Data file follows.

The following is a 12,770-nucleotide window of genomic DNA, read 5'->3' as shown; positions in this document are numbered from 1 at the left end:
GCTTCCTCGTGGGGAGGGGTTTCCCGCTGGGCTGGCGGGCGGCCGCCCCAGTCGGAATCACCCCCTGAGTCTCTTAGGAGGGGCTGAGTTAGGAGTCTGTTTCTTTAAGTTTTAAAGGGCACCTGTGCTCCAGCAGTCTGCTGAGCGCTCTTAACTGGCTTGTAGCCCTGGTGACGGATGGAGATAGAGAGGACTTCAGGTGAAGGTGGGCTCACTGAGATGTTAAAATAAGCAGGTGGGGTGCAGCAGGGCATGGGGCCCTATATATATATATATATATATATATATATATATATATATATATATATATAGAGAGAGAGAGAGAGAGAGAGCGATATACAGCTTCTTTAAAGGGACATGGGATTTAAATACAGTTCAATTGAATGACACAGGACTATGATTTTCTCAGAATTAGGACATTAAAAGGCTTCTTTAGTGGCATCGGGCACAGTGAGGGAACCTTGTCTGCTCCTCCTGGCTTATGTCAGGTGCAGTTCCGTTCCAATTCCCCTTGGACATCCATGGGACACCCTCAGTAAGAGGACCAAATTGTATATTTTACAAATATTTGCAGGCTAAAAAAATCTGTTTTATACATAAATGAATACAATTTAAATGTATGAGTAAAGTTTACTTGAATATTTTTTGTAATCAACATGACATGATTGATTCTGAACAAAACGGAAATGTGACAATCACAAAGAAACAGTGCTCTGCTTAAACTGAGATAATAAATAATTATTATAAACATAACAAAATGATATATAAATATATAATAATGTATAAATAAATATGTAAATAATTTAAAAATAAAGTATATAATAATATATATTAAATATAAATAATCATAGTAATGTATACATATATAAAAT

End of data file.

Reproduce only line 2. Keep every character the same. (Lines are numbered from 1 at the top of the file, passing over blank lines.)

GCTTCCTCGTGGGGAGGGGTTTCCCGCTGGGCTGGCGGGCGGCCGCCCCAGTCGGAATCACCCCCTGAGTCTCTTAGGAGGGGCTGAGTTAGGAGTCTGTTTCTTTAAGTTTTAAAGGGCACCTGTGCTCCAGCAGTCTGCTGAGCGCTCTTAACTGGCTTGTAGCCCTGGTGACGGATGGAGATAGAGAGGACTTCAGGTGAAGGTGGGCTCACTGAGATGTTAAAATAAGCAGGTGGGGTGCAGCAGGGCATGGGGCCCTATATATATATATATATATATATATATATATATATATATATATATATATAGAGAGAGAGAGAGAGAGAGAGCGATATACAGCTTCTTTAAAGGGACATGGGATTTAAATACAGTTCAATTGAATGACACAGGACTATGATTTTCTCAGAATTAGGACATTAAAAGGCTTCTTTAGTGGCATCGGGCACAGTGAGGGAACCTTGTCTGCTCCTCCTGGCTTATGTCAGGTGCAGTTCCGTTCCAATTCCCCTTGGACATCCATGGGACACCCTCAGTAAGAGGACCAAATTGTATATTTTACAAATATTTGCAGGCTAAAAAAATCTGTTTTATACATAAATGAATACAATTTAAATGTATGAGTAAAGTTTACTTGAATATTTTTTGTAATCAACATGACATGATTGATTCTGAACAAAACGGAAATGTGACAATCACAAAGAAACAGTGCTCTGCTTAAACTGAGATAATAAATAATTATTATAAACATAACAAAATGATATATAAATATATAATAATGTATAAATAAATATGTAAATAATTTAAAAATAAAGTATATAATAATATATATTAAATATAAATAATCATAGTAATGTATACATATATAAAAT